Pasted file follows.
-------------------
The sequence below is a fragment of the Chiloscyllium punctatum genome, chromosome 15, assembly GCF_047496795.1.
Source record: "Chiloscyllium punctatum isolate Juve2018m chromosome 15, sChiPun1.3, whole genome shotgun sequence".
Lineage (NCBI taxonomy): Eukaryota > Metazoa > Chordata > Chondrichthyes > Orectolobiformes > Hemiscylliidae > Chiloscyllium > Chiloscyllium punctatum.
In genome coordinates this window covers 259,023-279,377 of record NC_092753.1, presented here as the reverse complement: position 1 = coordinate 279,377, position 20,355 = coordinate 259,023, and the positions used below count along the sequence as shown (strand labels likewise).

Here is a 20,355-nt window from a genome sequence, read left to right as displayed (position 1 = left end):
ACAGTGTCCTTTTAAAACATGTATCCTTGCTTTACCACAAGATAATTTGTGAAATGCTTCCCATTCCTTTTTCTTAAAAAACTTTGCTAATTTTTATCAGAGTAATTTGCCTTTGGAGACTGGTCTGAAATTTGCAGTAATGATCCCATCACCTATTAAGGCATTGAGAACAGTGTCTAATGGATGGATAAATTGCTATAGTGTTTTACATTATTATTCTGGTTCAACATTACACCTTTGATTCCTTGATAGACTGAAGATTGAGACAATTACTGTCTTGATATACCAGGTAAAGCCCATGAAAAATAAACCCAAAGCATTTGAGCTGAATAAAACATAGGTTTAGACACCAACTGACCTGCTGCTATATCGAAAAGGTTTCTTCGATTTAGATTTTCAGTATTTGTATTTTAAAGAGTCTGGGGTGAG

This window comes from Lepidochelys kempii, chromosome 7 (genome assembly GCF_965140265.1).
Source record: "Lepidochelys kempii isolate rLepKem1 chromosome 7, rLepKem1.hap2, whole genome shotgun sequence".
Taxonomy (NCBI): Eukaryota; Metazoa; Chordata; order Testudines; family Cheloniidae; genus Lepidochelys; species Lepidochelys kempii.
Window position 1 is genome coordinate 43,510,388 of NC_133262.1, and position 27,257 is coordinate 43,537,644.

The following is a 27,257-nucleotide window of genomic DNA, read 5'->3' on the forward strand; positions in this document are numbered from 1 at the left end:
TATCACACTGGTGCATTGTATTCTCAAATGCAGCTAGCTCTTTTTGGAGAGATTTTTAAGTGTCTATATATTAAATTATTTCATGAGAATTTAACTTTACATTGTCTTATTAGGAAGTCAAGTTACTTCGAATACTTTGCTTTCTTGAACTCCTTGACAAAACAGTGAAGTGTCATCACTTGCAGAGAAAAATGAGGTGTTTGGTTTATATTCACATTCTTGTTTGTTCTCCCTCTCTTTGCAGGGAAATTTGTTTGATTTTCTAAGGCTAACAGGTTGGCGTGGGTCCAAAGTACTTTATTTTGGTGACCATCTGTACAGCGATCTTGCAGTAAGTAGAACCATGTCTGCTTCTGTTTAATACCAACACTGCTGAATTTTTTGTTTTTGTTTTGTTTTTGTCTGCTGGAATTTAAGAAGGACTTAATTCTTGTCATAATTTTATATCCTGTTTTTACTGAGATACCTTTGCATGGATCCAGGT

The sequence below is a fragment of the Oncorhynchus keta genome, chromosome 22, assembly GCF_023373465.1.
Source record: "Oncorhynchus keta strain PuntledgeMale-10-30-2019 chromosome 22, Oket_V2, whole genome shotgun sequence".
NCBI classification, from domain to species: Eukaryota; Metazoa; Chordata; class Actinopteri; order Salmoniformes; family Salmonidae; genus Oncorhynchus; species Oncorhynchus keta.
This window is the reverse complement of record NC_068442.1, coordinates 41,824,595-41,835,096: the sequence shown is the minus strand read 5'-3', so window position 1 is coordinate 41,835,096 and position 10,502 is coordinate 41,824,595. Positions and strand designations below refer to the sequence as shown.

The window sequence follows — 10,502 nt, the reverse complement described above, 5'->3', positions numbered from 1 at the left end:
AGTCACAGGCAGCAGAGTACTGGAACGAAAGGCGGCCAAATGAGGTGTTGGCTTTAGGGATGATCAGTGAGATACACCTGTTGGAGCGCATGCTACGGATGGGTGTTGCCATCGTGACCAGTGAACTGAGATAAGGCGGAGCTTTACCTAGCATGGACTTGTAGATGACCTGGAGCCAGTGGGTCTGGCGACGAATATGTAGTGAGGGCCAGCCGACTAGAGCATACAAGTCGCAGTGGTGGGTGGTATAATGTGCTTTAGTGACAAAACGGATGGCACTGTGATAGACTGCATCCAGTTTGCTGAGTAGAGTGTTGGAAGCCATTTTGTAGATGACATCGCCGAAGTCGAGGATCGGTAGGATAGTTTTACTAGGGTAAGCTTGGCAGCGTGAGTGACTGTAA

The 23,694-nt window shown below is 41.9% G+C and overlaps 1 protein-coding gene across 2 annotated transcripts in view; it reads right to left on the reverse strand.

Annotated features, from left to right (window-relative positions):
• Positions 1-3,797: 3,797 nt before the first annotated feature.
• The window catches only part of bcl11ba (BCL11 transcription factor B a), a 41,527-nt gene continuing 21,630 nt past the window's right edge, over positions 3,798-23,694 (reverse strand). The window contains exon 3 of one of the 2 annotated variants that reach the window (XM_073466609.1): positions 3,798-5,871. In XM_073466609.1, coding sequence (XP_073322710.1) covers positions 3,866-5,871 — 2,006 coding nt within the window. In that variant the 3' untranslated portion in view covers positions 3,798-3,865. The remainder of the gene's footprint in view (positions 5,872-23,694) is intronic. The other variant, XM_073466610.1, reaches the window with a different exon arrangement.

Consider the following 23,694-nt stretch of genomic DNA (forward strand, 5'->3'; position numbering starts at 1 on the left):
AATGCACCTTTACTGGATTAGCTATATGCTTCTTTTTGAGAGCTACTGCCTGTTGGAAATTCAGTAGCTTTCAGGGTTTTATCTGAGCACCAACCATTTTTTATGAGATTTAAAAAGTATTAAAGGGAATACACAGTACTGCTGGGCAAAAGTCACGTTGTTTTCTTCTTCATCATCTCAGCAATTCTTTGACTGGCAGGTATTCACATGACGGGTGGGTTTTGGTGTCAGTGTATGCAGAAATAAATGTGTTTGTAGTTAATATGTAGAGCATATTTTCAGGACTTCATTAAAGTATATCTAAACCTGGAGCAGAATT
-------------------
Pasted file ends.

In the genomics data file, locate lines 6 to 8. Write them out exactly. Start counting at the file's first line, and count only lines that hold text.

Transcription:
ACAGTGTCCTTTTAAAACATGTATCCTTGCTTTACCACAAGATAATTTGTGAAATGCTTCCCATTCCTTTTTCTTAAAAAACTTTGCTAATTTTTATCAGAGTAATTTGCCTTTGGAGACTGGTCTGAAATTTGCAGTAATGATCCCATCACCTATTAAGGCATTGAGAACAGTGTCTAATGGATGGATAAATTGCTATAGTGTTTTACATTATTATTCTGGTTCAACATTACACCTTTGATTCCTTGATAGACTGAAGATTGAGACAATTACTGTCTTGATATACCAGGTAAAGCCCATGAAAAATAAACCCAAAGCATTTGAGCTGAATAAAACATAGGTTTAGACACCAACTGACCTGCTGCTATATCGAAAAGGTTTCTTCGATTTAGATTTTCAGTATTTGTATTTTAAAGAGTCTGGGGTGAG

This window comes from Lepidochelys kempii, chromosome 7 (genome assembly GCF_965140265.1).
Source record: "Lepidochelys kempii isolate rLepKem1 chromosome 7, rLepKem1.hap2, whole genome shotgun sequence".